The particular rule of conduct that was committed by both Medicis and Ernst & Young relates to FAS number 48, which deals with recognition of revenue when there is a right of return (Whitehouse, 2012). The audit firm and the client had reached an agreement on how Medicis would record its product returns.Medicis has a provision that permitted its customers to return expired goods to be exchanged for fresh goods. Based on this agreement, Medicis made an estimation of how much goods will be returned based on the returns made in the past periods. According to PCAOB (2015), where there is an arrangement for return of goods, accounting rules requiresthat,the company established a reserve for estimated returns at the gross selling price for the goods. However, Medicis decided to use a replacement cost approach, which Ernst & Young accepted. This resulted in revenue misstatement and reserves for returns were understated.
The best method of preventing this type of behavior is for auditors to comply with their professional code of ethics and to pay attention to detail when conducting audits. As indicated in the case, Ernst & Young noted that the client`s practices violated GAAP and its own accounting procedures, but still chose to ignore the issue. Had the auditors done their work, the client would have corrected the mistake and complied with GAAP. Secondly, auditing firms such as Ernst & Young have to amend their procedures and policies to ensure the quality of their audits is beyond reproach. In this regard, Ernst & Young noted that it had made changes in its procedures and policies to address the numerous loopholes that led to the issue as a way of enhancing the quality of its audits. This indicates that professional societies, particularly the audit firms have the biggest role in preventing such behaviors in the future.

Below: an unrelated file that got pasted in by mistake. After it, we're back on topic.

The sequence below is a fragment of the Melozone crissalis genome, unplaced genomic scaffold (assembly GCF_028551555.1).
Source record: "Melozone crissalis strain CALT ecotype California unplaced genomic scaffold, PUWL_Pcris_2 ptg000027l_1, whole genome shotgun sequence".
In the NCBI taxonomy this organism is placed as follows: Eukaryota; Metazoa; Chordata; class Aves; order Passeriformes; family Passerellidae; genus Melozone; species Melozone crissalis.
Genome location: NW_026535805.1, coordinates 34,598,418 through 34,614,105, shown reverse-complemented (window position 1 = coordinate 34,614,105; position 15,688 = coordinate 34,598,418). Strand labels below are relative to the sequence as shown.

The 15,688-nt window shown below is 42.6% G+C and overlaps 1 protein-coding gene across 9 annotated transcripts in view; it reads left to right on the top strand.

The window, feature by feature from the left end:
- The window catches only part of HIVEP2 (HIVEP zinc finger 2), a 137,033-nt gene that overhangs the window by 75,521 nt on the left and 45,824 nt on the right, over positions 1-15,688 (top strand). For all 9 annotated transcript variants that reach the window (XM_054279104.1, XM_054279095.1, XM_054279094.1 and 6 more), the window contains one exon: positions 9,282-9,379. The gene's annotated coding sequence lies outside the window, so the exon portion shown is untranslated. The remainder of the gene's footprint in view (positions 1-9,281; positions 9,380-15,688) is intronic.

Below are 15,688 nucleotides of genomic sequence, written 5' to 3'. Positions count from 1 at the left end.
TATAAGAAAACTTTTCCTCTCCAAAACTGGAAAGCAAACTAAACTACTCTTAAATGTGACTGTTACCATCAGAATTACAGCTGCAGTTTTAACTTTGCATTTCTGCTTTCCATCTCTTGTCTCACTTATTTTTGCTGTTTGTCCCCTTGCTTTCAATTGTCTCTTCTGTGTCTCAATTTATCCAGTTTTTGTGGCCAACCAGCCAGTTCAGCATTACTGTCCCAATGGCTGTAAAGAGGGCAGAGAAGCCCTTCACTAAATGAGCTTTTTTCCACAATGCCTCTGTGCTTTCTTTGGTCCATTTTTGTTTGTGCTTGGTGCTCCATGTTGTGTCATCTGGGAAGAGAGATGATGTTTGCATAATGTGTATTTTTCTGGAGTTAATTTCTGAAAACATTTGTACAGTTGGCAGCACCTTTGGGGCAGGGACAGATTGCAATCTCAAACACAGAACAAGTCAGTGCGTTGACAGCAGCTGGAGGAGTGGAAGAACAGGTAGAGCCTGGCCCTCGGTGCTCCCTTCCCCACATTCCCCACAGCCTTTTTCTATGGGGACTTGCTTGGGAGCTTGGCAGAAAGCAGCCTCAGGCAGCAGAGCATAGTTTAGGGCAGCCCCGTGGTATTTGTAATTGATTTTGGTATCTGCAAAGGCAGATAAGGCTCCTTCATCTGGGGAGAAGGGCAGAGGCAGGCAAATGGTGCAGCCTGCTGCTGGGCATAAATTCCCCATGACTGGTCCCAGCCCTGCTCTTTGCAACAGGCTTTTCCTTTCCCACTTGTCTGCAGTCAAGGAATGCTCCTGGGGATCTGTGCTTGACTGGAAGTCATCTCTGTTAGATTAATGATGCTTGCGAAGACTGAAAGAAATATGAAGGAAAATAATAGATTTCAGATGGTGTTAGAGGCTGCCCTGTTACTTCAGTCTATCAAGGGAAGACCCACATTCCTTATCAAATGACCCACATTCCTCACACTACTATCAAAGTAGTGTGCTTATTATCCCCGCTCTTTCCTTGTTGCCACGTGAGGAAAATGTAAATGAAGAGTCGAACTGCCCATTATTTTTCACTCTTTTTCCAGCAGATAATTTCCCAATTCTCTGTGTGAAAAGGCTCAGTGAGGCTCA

AICPA. (2015). AICPA code of professional conduct.
Arens, A., Elder, R., & Beasley, M. (2012). Auditing and assurance service:An integrated approach. Upper Saddle River, NJ: Pearson Prentice Hall.
PCAOB. (2012). PCAOB announces settled disciplinary order for audit failures against Ernst & Young and four of its partners.
Whitehouse, T. (2012). PCAOB Levies $2 Million fine on E&Y, four partners. Complianceweek. IV